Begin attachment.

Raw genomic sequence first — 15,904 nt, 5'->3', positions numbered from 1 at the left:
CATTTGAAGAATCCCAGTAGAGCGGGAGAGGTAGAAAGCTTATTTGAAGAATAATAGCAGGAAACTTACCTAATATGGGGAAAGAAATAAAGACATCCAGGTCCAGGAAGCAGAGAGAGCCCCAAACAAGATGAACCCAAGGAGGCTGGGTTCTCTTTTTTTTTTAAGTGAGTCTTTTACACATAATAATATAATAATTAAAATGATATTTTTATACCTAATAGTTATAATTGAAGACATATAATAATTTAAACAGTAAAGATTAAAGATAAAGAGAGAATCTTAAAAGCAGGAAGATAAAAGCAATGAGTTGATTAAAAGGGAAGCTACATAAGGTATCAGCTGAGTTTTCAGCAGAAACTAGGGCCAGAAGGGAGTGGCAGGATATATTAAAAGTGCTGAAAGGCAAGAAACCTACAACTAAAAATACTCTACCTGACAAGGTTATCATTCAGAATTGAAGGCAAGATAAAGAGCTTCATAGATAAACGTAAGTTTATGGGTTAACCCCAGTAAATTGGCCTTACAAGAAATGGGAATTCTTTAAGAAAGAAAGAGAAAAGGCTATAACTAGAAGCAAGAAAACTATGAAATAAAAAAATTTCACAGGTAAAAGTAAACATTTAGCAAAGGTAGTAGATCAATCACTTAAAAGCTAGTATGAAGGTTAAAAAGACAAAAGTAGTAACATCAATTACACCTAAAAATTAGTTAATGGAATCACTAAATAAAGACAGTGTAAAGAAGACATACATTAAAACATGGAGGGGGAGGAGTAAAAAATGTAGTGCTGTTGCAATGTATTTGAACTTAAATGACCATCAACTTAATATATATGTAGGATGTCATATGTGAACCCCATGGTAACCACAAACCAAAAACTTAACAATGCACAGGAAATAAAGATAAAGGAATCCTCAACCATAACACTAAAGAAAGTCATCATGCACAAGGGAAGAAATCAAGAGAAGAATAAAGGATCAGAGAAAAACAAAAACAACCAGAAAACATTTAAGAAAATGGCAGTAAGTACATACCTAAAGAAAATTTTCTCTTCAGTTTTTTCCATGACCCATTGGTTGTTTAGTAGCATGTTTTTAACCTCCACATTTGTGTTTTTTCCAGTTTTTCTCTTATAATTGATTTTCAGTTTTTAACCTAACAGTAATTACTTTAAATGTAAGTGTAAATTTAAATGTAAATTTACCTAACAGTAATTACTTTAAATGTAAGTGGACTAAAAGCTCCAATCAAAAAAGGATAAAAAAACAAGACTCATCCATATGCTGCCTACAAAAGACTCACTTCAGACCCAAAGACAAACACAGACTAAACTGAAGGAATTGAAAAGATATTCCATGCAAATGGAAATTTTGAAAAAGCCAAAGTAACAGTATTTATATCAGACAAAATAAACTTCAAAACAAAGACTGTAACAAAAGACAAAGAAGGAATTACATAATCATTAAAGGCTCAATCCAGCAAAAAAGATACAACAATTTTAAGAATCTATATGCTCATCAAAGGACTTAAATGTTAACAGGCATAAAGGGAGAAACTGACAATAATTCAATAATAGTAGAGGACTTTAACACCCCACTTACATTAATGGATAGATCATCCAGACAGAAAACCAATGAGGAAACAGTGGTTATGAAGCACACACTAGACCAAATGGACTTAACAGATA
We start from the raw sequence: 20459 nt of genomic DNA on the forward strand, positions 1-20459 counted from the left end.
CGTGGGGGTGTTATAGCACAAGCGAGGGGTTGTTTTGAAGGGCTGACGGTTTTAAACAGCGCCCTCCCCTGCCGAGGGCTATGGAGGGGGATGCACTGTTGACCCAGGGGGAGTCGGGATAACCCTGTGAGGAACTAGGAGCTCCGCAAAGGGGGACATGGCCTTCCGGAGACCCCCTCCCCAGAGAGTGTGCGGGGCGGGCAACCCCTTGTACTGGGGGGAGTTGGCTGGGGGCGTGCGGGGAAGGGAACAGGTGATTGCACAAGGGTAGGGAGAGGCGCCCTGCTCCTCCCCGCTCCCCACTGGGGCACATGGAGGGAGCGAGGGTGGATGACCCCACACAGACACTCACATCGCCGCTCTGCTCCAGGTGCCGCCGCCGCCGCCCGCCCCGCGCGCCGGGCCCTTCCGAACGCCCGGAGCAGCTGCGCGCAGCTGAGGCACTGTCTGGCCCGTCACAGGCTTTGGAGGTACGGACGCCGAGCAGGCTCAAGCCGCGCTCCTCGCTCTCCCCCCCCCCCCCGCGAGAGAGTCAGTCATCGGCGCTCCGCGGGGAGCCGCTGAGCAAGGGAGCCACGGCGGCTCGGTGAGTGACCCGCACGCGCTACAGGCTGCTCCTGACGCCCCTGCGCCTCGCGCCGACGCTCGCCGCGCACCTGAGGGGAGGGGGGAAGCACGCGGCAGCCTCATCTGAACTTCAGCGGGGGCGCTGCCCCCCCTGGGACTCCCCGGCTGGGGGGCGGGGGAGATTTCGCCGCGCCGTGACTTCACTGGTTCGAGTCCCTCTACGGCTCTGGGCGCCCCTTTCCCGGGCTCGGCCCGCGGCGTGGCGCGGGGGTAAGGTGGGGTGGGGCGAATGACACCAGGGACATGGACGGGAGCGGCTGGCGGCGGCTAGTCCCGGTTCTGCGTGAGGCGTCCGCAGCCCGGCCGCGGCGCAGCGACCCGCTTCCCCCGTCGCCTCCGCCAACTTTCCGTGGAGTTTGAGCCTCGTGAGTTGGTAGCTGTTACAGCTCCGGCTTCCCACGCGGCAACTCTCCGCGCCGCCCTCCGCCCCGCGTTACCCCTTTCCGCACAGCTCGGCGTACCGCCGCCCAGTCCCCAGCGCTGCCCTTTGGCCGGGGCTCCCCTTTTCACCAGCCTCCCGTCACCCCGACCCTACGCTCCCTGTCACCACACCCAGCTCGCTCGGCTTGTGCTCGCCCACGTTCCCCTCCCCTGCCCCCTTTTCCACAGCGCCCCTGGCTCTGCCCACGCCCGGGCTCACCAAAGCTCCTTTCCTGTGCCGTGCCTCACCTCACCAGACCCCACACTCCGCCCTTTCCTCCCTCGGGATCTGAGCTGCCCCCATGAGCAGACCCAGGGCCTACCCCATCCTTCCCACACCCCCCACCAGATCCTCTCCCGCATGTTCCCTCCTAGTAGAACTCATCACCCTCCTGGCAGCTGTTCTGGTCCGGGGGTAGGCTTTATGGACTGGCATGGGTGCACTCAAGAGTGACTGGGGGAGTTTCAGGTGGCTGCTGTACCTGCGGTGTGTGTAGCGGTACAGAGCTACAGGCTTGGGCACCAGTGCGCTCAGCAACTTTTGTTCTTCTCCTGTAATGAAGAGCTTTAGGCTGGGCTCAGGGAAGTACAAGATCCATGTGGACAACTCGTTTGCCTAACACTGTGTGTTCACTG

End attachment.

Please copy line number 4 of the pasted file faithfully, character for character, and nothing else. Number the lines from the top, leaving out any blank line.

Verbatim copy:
CGTGGGGGTGTTATAGCACAAGCGAGGGGTTGTTTTGAAGGGCTGACGGTTTTAAACAGCGCCCTCCCCTGCCGAGGGCTATGGAGGGGGATGCACTGTTGACCCAGGGGGAGTCGGGATAACCCTGTGAGGAACTAGGAGCTCCGCAAAGGGGGACATGGCCTTCCGGAGACCCCCTCCCCAGAGAGTGTGCGGGGCGGGCAACCCCTTGTACTGGGGGGAGTTGGCTGGGGGCGTGCGGGGAAGGGAACAGGTGATTGCACAAGGGTAGGGAGAGGCGCCCTGCTCCTCCCCGCTCCCCACTGGGGCACATGGAGGGAGCGAGGGTGGATGACCCCACACAGACACTCACATCGCCGCTCTGCTCCAGGTGCCGCCGCCGCCGCCCGCCCCGCGCGCCGGGCCCTTCCGAACGCCCGGAGCAGCTGCGCGCAGCTGAGGCACTGTCTGGCCCGTCACAGGCTTTGGAGGTACGGACGCCGAGCAGGCTCAAGCCGCGCTCCTCGCTCTCCCCCCCCCCCCCGCGAGAGAGTCAGTCATCGGCGCTCCGCGGGGAGCCGCTGAGCAAGGGAGCCACGGCGGCTCGGTGAGTGACCCGCACGCGCTACAGGCTGCTCCTGACGCCCCTGCGCCTCGCGCCGACGCTCGCCGCGCACCTGAGGGGAGGGGGGAAGCACGCGGCAGCCTCATCTGAACTTCAGCGGGGGCGCTGCCCCCCCTGGGACTCCCCGGCTGGGGGGCGGGGGAGATTTCGCCGCGCCGTGACTTCACTGGTTCGAGTCCCTCTACGGCTCTGGGCGCCCCTTTCCCGGGCTCGGCCCGCGGCGTGGCGCGGGGGTAAGGTGGGGTGGGGCGAATGACACCAGGGACATGGACGGGAGCGGCTGGCGGCGGCTAGTCCCGGTTCTGCGTGAGGCGTCCGCAGCCCGGCCGCGGCGCAGCGACCCGCTTCCCCCGTCGCCTCCGCCAACTTTCCGTGGAGTTTGAGCCTCGTGAGTTGGTAGCTGTTACAGCTCCGGCTTCCCACGCGGCAACTCTCCGCGCCGCCCTCCGCCCCGCGTTACCCCTTTCCGCACAGCTCGGCGTACCGCCGCCCAGTCCCCAGCGCTGCCCTTTGGCCGGGGCTCCCCTTTTCACCAGCCTCCCGTCACCCCGACCCTACGCTCCCTGTCACCACACCCAGCTCGCTCGGCTTGTGCTCGCCCACGTTCCCCTCCCCTGCCCCCTTTTCCACAGCGCCCCTGGCTCTGCCCACGCCCGGGCTCACCAAAGCTCCTTTCCTGTGCCGTGCCTCACCTCACCAGACCCCACACTCCGCCCTTTCCTCCCTCGGGATCTGAGCTGCCCCCATGAGCAGACCCAGGGCCTACCCCATCCTTCCCACACCCCCCACCAGATCCTCTCCCGCATGTTCCCTCCTAGTAGAACTCATCACCCTCCTGGCAGCTGTTCTGGTCCGGGGGTAGGCTTTATGGACTGGCATGGGTGCACTCAAGAGTGACTGGGGGAGTTTCAGGTGGCTGCTGTACCTGCGGTGTGTGTAGCGGTACAGAGCTACAGGCTTGGGCACCAGTGCGCTCAGCAACTTTTGTTCTTCTCCTGTAATGAAGAGCTTTAGGCTGGGCTCAGGGAAGTACAAGATCCATGTGGACAACTCGTTTGCCTAACACTGTGTGTTCACTG